Zakir Naik

Islamic preacher Zakir Naik was barred from entering Britain in 2010, but he continues to broadcast to millions of British households through his personal television channel, it has been reported.

According to The Independent, Ofcom has been urged to “immediately revoke” the licence of Naik’s television channel Peace TV.

The Henry Jackson Society, a foreign policy think tank, has accused Ofcom of “a material failure” to protect viewers by revoking the station’s licence.

“The Broadcasting Act explicitly requires Ofcom to ensure licensees are ‘fit and proper’,” Emma Webb, a research fellow at the think tank who has written a report about extremism on television, was quoted as saying by The Independent. “It is difficult to imagine an individual less fit to hold a license than Zakir Naik.”

“Peace TV is Zakir Naik’s personal TV channel,” Webb said. ”Ofcom must immediately revoke Peace TV’s broadcasting licence on the grounds that they are not ‘fit and proper’ to hold it. It is obvious that an individual who is banned from entering the country is unfit to hold a broadcasting licence.  It makes a mockery of the whole system to ban someone from entering the country because they are not ‘conducive to the public good’ but then allow them to access UK audiences for a further eight years.”

Naik was banned by Theresa May when she was home secretary after he praised Osama bin Laden and said: “all Muslims should be terrorists”.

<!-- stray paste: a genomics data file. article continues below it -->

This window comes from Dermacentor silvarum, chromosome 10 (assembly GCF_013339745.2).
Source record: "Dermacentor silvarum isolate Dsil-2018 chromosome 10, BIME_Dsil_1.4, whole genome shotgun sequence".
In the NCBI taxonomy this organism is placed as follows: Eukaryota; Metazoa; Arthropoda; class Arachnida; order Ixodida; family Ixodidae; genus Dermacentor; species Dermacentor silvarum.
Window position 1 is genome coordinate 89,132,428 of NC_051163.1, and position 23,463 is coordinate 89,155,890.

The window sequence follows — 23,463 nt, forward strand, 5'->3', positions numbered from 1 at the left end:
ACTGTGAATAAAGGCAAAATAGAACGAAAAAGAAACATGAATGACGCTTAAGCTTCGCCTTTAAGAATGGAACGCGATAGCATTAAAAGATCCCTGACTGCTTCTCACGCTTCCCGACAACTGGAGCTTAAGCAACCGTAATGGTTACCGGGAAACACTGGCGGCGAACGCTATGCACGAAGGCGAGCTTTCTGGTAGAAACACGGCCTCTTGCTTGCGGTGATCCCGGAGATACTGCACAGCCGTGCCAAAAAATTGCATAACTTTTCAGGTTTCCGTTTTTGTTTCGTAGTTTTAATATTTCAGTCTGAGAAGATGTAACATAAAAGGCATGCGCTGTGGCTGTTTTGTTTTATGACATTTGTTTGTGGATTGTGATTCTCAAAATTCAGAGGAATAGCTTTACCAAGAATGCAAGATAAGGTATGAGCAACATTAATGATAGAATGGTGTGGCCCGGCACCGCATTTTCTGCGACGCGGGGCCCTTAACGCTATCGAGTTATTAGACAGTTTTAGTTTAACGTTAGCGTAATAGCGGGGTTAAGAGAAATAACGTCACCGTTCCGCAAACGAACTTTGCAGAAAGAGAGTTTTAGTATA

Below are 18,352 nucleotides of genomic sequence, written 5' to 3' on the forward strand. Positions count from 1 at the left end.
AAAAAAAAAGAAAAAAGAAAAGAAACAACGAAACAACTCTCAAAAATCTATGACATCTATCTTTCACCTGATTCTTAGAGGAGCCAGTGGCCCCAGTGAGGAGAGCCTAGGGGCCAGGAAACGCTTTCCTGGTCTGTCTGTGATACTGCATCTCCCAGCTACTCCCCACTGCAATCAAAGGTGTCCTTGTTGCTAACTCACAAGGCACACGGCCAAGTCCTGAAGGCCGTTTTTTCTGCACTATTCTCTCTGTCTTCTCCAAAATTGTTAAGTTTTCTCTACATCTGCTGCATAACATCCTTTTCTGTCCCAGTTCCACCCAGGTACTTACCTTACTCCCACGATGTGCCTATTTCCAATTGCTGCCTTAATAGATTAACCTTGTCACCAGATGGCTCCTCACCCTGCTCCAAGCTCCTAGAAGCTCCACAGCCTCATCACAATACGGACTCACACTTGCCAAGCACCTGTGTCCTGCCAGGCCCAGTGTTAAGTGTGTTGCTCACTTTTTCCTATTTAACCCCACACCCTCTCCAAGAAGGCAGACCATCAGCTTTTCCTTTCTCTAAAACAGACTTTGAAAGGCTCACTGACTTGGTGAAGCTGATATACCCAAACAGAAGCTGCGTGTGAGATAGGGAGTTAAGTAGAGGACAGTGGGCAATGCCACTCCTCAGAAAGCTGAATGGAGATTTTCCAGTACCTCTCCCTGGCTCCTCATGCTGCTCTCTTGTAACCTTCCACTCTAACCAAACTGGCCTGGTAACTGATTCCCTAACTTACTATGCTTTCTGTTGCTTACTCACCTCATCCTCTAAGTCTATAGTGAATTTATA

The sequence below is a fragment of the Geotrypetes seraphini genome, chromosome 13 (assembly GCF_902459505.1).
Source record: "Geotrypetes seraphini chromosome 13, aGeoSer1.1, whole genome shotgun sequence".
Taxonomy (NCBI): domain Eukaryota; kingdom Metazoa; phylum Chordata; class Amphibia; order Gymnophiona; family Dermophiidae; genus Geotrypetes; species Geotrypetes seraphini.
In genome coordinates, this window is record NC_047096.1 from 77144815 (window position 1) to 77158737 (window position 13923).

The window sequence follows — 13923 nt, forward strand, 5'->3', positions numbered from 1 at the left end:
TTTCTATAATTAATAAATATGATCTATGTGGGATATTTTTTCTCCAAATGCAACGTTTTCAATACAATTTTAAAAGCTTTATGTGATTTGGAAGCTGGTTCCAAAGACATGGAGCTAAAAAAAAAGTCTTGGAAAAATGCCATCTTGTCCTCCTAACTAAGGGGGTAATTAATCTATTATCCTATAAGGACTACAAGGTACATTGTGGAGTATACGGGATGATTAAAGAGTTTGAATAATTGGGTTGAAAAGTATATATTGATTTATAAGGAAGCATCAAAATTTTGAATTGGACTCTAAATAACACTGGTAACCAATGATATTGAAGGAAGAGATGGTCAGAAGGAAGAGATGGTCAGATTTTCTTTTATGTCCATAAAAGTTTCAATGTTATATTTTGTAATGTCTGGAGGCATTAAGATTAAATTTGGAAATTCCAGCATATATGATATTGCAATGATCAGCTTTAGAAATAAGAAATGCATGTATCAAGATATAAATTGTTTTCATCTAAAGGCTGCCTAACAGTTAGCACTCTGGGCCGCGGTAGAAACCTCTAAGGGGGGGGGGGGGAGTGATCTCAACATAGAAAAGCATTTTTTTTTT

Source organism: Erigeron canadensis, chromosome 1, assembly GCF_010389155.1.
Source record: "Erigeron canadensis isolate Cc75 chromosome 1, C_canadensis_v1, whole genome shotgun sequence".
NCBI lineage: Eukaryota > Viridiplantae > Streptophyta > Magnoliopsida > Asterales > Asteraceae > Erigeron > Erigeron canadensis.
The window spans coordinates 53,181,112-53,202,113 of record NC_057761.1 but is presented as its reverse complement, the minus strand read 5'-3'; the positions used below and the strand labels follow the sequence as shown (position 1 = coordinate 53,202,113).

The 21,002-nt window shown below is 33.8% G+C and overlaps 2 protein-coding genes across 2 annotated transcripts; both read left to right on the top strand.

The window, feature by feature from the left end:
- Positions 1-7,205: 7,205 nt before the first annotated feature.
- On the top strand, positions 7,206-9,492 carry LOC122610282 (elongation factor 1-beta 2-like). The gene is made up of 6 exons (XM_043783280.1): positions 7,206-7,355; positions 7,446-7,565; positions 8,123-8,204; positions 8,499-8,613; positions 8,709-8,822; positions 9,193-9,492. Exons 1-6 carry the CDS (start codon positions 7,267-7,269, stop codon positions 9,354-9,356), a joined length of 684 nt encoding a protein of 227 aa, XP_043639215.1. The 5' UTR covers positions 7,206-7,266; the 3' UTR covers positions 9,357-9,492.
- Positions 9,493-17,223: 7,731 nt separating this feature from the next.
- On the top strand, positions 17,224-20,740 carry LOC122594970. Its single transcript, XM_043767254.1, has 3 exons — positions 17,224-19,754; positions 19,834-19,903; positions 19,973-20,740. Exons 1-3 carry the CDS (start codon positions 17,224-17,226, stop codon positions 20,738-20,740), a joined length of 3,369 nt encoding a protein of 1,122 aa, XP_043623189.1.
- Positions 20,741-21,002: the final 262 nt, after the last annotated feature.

“Numerous comments made by Dr Naik are evidence to me of his unacceptable behaviour,” May said at the time.

She added: “Coming to the UK is a privilege, not a right and I am not willing to allow those who might not be conducive to the public good to enter the UK.

“Exclusion powers are very serious and no decision is taken lightly or as a method of stopping open debate on issues.”

Peace TV was set up by Naik in 2006 and it is broadcast from Dubai, UAE. Although it has repeatedly fallen foul of broadcasting rules on extreme content but remains available to Sky subscribers on its English and Urdu channels, reported The Independent.

The media regulator, meanwhile, said it had launched “six detailed investigations” earlier this year to find out whether Peace TV had breached regulations that protect audiences from hate speech, offence and the incitement of crime.

An Ofcom spokesperson said: “We will announce the outcome of those investigations soon. We have a clear track record, which this report recognises, of tackling harmful content and taking action against those responsible – including taking channels off the air.”